The Brazilian government has announced that the application process for work visas to Brazil has been simplified significantly in response to demands from industry, calling for more qualified overseas workers to fill gaps in the Brazilian labour market.

Brazilian visa. Photo by Ben Tavener.

The process for applying for a work visa to Brazil should now be quicker and require fewer documents. Photo by Ben Tavener.

The government says it hopes that regular work visas, which currently take around three months to be issued, will take just 30 days.

The new rules, published under Normative Resolution (RN) 104, aim to speed up the process by requiring fewer documents and allowing documents to be sent online.

Industry and foreign workers have long complained that the process for granting a work visa was too long and overly complicated, requiring some fifteen documents and sometimes a number of visits to the Consulate; just three documents will now be required.

The government admits the new rules were a direct response to demands by industry, which struggles with Brazil’s lack of specifically qualified workers – particularly engineers, oil and gas experts, and systems analysts – to help ready the country host the World Cup and the Olympics.

Two other recent changes in work visas should also prove interesting to companies in Brazil and foreign students:

Resolution RN 100 provides a work visa of up to ninety days to foreign nationals providing technical assistance or technological know-how to Brazilian companies. Applicants go straight to their local Consulate, without the need for a permit from the Ministry for Labour and Employment (MTE).

Resolution RN 103 allows students with a Master’s degree or above to work up to ninety days in Brazil during their vacations. This work still requires MTE authorisation, but is expected to be popular with temporary jobs appearing for highly-qualified professionals for the World Cup and the Olympics.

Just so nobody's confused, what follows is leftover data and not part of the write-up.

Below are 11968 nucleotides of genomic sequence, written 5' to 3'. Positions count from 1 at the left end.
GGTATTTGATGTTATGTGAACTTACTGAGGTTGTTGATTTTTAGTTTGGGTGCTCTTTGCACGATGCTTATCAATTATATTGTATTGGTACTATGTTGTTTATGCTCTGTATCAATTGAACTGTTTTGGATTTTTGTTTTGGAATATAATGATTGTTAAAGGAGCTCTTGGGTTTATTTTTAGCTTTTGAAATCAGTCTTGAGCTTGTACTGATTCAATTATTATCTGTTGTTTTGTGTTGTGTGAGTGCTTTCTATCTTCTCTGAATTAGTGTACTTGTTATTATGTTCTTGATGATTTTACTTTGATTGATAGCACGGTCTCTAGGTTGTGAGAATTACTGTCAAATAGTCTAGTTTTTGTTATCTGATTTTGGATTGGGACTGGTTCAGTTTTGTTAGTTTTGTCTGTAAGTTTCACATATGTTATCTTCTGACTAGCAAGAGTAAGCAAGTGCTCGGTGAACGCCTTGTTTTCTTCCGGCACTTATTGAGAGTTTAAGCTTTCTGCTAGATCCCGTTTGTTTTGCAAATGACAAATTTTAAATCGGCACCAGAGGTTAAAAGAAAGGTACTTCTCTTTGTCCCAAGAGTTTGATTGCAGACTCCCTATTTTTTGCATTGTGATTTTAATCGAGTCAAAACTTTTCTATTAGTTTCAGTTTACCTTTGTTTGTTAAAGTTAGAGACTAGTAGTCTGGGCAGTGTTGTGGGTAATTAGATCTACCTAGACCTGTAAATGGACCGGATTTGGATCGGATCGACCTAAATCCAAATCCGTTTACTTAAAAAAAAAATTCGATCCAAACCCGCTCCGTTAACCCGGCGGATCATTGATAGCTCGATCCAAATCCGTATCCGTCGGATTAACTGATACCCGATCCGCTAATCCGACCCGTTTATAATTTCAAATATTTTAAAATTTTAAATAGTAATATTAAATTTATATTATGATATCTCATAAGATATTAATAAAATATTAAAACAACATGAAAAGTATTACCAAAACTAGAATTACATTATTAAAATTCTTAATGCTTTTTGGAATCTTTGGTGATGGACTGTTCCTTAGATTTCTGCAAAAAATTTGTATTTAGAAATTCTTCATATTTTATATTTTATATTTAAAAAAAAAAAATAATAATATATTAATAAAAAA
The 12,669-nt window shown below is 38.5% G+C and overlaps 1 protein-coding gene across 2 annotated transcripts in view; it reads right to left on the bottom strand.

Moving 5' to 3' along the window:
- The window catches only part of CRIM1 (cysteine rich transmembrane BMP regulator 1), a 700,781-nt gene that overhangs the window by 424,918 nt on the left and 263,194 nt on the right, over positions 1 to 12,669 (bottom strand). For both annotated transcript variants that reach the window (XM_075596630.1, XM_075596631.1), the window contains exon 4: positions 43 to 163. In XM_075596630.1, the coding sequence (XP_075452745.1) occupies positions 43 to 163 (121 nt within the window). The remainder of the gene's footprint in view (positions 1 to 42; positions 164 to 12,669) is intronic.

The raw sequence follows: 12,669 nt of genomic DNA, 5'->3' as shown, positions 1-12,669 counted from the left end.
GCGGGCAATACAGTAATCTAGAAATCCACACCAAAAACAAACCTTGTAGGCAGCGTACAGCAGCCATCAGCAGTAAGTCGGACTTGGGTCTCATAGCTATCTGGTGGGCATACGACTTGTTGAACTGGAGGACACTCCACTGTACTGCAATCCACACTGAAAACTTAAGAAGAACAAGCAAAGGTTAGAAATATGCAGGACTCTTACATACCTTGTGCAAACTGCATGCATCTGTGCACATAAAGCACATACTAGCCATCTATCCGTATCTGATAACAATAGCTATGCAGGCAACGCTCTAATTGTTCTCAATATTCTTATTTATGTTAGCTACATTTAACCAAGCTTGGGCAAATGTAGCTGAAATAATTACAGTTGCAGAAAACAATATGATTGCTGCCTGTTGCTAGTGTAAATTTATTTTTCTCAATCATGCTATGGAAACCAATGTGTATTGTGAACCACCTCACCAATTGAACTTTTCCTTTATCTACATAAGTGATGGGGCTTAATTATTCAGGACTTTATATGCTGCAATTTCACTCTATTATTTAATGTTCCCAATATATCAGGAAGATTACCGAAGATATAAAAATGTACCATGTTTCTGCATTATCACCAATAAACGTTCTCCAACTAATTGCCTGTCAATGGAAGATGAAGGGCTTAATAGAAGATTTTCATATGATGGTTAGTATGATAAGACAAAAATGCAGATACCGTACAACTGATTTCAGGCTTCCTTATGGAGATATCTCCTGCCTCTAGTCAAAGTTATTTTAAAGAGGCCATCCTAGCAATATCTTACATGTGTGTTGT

Despite past concerns that Brazil should not encourage foreigners to work in Brazil but instead focus on improving the quality of homegrown professionals, Brazil’s Minister for Labour and Employment, Manoel Dias, says that boosting worker numbers from abroad would not take jobs from Brazilians.

Read the full article on The Rio Times website.

CNIg deferido page, Ben Tavener

“DEFERIDO” (“granted”, not “deferred”) was the magic word I had so long been waiting for. Immigration processes are all transparent and freely accessible online – anyone can see migrants’ applications.

It has finally happened.

After over a year of gathering documents, filling in forms, lawyers, judges and a lot of waiting, I have finally been granted a permanent visa, the Brazilian equivalent of the UK’s “indefinite leave to remain”, in accordance with the now-famous Resolução Normativa 77, a piece of legislation from 2008 that granted “stable partners” a raft of new rights, including the opportunity to bring their partner to Brazil on a temporary or permanent visa, regardless of gender.

The law allows a Brazilian to bring their “stable partner”, i.e. in an união estável (“stable union”) – less than “married”, but with many of the legal rights and safeguards, regardless of gender, into Brazil to live, work and stay.

Full marriage would have made the process much simpler, but we were not ready for that (and gay marriage had not been introduced in any states at that point) and were happy with the união estável solution, which appeared simple. In essence it is, but there have been many unforeseeable hurdles and we have come up against more than our fair share of useless people.